What I Get Out Of Lecturing And What I Hope To Give Listeners
I was recently lecturing at a podiatry meeting and a colleague asked me “Why do you lecture?” I looked at him and said, “That is a tough question and I really don’t know what to say.” So I have been thinking about that and I want to share with you my thoughts on that.
I was the first person in my family to go into medicine. Just about everybody in my immediate family were teachers so I guess education is in my blood. After graduating from the New York College of Podiatric Medicine, I was fortunate enough to be selected for the Northlake Hospital residency in Tucker, GA. For the older generation reading this, that was the old Doctor’s Hospital. For the younger generation, the residency is now at the DeKalb Medical Center in Decatur, GA.
During my first day of residency, I was expected to become an educator of podiatry. E. Dalton McGlamry, DPM, started the legacy of teaching through educational seminars, educational videos and textbooks. His desire to share knowledge, illustrate proper surgical technique, and promote our profession was evident.
When I started private practice, I was the first Podiatry Institute-trained podiatrist in my state. To that end, I would receive what seemed like a never-ending stream of referrals for difficult cases. Whether it was complex reconstruction, trauma or revision, it seemed that on a daily basis I was dealing with patients who came in with bone scans, computed tomography scans, magnetic resonance images, nerve conduction velocity tests, etc. What I jokingly tell my colleagues now is that no one needs me anymore. Since our younger podiatrists are better trained, they can do all the things that I was trained to do. I still get an occasional referral for a tough case but that is not what my practice is like anymore. Not that I am complaining … I am like you and prefer ingrown toenails and heel pain.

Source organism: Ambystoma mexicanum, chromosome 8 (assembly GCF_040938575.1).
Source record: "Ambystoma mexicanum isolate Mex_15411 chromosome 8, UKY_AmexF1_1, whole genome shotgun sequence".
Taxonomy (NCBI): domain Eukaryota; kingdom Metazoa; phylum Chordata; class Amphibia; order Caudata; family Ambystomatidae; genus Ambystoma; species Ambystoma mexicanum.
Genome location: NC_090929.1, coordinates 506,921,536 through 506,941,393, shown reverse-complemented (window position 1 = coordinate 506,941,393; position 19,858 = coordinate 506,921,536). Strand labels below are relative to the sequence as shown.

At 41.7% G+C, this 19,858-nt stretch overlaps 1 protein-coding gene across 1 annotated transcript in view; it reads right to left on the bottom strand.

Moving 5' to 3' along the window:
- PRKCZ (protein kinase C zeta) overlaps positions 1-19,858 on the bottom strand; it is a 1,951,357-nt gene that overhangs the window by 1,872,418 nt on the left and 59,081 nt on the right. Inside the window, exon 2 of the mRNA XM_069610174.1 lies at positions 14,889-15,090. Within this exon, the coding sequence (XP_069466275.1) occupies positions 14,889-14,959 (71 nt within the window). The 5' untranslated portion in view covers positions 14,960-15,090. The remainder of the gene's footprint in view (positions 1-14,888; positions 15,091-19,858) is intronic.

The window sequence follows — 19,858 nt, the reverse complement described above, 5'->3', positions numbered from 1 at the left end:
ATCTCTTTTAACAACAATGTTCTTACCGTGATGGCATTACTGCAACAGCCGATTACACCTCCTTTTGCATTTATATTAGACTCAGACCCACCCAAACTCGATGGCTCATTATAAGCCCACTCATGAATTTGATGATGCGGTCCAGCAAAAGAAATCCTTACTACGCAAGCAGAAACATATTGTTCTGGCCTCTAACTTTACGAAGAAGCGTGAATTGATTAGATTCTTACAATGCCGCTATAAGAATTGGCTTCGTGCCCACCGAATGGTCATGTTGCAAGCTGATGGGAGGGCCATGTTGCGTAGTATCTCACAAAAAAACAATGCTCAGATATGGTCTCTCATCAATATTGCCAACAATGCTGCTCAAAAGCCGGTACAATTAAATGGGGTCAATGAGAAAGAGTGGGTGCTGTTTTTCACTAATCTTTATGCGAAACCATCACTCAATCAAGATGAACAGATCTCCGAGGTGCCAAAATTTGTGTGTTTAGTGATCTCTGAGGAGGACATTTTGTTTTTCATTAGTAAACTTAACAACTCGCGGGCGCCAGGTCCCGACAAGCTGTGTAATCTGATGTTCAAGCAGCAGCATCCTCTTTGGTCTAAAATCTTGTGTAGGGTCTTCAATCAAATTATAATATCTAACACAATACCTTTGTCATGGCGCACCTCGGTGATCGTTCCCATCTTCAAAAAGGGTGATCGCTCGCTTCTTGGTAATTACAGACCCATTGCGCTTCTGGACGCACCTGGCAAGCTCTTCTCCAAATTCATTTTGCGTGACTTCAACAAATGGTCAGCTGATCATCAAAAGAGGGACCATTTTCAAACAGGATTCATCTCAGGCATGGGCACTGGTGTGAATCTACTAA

Twenty to 30 years ago, I am sure plenty of people were lecturing to make a name for themselves or to obtain referrals. I do not think that is true anymore. Personally, when I lecture, the last thing I am thinking about or hoping for is referrals. All I really want to do is share what I know and give you my opinion on what works or does not work in my experience.
So for the past 15 to 20 years, I have been lecturing three to four times a year around the country. I have contributed to textbook chapters. I have been writing a monthly blog of Podiatry Today for the past five years. I do not get compensated for any of that. I can’t say that I like to do it but I do it.
The bottom line is that I love my profession and feel obligated to continue the legacy of Dr. McGlamry in my own way. I don’t particularly thrive being on the podium but I do it. The next time you are at a meeting, thank the speakers because chances are they have spent hours in preparation, traveled across the country, took time away from their family, are out of the office (not making any money) and are not compensated for their time and expertise other than travel expenses.
Next stop for me is the combined Podiatry Institute/Texas Podiatric Medical Association meeting in San Antonio in June. Hope to see you there.